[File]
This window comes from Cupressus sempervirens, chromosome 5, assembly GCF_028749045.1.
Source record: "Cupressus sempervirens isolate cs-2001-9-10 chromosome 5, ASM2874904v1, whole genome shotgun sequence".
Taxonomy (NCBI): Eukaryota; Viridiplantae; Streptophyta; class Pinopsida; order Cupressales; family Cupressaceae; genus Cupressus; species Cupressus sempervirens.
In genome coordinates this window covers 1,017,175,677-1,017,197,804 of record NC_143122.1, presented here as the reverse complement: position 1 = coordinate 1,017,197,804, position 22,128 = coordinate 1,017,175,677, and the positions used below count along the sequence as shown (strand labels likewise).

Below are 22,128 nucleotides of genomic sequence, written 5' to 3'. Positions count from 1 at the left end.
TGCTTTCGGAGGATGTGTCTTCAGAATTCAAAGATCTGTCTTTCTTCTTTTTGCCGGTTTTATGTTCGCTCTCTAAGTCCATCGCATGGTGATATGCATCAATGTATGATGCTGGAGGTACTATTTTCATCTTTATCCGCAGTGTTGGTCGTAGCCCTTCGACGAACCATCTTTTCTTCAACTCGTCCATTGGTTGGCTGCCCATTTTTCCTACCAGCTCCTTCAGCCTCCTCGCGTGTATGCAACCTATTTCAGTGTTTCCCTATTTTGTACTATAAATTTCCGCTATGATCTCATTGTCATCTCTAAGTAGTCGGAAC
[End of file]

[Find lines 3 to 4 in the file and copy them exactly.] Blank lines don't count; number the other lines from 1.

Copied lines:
Taxonomy (NCBI): Eukaryota; Viridiplantae; Streptophyta; class Pinopsida; order Cupressales; family Cupressaceae; genus Cupressus; species Cupressus sempervirens.
In genome coordinates this window covers 1,017,175,677-1,017,197,804 of record NC_143122.1, presented here as the reverse complement: position 1 = coordinate 1,017,197,804, position 22,128 = coordinate 1,017,175,677, and the positions used below count along the sequence as shown (strand labels likewise).